Our Lady Queen of Martyrs Catholic Primary School - a Catholic Voluntary Academy
Catchment Area, Reviews and Key Information

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This pupil heat map shows where pupils currently attending the school live.
The concentration of pupils shows likelihood of admission based on distance criteria

Source: All attending pupils National School Census Data 2021, ONS
01904 551 554

This School Guide heat map has been plotted using official pupil data taken from the last School Census collected by the Department for Education. It is a visualisation of where pupils lived at the time of the annual School Census.

Our heat maps use groups of postcodes, not individual postcodes, and have naturally soft edges. All pupils are included in the mapping (i.e. children with siblings already at the school, high priority pupils and selective and/or religious admissions) but we may have removed statistical ‘outliers’ with more remote postcodes that do not reflect majority admissions.

For some schools, the heat map may be a useful indicator of the catchment area but our heat maps are not the same as catchment area maps. Catchment area maps, published by the school or local authority, are based on geographical admissions criteria and show actual cut-off distances and pre-defined catchment areas for a single admission year.

This information is provided as a guide only. The criteria in which schools use to allocate places in the event that they are oversubscribed can and do vary between schools and over time. These criteria can include distance from the school and sometimes specific catchment areas but can also include, amongst others, priority for siblings, children of a particular faith or specific feeder schools. Living in an area where children have previously attended a school does not guarantee admission to the school in future years. Always check with the school’s own admission authority for the current admission arrangements.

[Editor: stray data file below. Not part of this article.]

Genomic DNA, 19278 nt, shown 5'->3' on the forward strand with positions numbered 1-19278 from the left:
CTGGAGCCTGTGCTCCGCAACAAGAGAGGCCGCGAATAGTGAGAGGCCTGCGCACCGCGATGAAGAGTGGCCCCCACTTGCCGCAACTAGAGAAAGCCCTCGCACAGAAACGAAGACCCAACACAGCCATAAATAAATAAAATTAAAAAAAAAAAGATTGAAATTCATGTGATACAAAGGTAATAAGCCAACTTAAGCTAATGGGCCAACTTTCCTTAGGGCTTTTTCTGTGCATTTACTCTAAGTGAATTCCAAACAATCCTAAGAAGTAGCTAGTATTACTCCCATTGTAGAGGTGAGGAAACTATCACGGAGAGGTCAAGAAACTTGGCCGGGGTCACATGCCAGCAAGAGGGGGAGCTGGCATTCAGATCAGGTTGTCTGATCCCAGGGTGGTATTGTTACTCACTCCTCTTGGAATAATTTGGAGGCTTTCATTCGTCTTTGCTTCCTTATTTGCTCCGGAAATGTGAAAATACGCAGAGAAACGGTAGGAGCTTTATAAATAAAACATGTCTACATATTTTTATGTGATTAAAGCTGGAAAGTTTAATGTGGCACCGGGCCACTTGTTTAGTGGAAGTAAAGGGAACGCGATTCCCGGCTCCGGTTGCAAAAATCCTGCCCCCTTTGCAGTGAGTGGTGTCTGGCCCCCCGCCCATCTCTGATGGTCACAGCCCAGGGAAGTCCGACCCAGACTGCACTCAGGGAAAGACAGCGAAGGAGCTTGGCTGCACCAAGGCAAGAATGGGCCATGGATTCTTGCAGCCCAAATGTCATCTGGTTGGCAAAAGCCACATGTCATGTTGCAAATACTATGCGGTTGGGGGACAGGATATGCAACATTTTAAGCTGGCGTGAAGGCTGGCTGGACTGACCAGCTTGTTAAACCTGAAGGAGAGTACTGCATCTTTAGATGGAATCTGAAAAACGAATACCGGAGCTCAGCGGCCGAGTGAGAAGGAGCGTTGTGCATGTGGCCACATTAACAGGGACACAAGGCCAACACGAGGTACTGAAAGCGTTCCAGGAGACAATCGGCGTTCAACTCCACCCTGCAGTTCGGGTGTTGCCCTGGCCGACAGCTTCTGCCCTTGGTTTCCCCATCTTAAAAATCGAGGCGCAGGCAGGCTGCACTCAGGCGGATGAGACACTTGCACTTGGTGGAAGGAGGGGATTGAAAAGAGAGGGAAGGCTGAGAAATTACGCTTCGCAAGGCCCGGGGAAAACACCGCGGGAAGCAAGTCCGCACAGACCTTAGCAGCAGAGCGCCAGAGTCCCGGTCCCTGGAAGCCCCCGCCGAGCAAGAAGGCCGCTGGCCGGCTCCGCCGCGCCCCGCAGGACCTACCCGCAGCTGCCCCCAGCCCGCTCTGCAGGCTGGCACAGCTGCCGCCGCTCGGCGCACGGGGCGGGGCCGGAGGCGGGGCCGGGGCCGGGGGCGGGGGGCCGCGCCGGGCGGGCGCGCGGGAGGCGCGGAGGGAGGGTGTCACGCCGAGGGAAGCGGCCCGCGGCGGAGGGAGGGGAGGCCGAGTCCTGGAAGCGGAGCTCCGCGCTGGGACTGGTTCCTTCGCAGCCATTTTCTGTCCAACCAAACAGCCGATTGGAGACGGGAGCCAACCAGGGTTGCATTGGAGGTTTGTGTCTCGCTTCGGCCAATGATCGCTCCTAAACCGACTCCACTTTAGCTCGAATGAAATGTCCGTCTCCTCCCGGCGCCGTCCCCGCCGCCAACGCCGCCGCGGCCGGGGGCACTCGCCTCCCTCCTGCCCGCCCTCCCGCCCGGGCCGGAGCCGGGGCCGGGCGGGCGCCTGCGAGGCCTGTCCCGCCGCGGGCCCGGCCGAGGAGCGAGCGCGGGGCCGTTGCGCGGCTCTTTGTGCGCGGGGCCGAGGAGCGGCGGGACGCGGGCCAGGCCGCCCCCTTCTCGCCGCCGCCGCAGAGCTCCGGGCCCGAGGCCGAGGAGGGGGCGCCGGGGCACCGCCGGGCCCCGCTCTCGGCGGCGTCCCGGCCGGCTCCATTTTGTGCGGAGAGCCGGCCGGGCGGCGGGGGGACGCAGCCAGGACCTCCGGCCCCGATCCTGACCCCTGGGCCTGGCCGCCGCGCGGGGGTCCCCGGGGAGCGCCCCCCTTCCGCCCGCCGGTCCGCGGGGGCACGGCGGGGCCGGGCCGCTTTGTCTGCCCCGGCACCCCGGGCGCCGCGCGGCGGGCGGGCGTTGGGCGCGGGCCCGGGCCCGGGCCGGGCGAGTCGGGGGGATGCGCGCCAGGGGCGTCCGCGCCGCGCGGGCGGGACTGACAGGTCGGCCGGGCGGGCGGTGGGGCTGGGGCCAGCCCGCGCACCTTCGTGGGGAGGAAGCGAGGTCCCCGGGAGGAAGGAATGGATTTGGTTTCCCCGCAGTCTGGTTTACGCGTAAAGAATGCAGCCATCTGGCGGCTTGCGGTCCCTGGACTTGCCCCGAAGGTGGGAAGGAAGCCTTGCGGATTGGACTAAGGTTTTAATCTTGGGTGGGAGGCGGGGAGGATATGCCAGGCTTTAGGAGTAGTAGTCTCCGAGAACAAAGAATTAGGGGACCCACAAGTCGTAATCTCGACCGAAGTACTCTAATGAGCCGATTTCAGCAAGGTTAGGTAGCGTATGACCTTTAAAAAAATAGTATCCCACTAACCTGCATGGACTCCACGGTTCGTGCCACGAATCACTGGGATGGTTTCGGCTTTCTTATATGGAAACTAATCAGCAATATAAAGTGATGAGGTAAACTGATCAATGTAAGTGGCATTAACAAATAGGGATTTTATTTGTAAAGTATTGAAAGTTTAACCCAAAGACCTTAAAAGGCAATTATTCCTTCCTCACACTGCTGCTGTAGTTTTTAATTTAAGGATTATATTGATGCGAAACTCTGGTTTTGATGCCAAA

3 steps to help parents gather catchment information for a school:

  1. Look at our school catchment area guide for more information on heat maps. They give a useful indicator of the general areas that admit pupils to the school. This visualisation is based on all attending pupils present at the time of the annual School Census.
  2. Use the link to the Local Authority Contact (above) to find catchment area information based on a single admission year. This is very important if you are considering applying to a school.
  3. On each school page, use the link to visit the school website and find information on individual school admissions criteria. Geographical criteria are only applied after pupils have been admitted on higher priority criteria such as Looked After Children, SEN, siblings, etc.

How Does The School Perform?

4 1 1 2 3 4
Ofsted Inspection
Full Report - All Reports
% pupils meeting the expected standard in reading, writing and mathematics

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Per month

Progress Compared With All Other Schools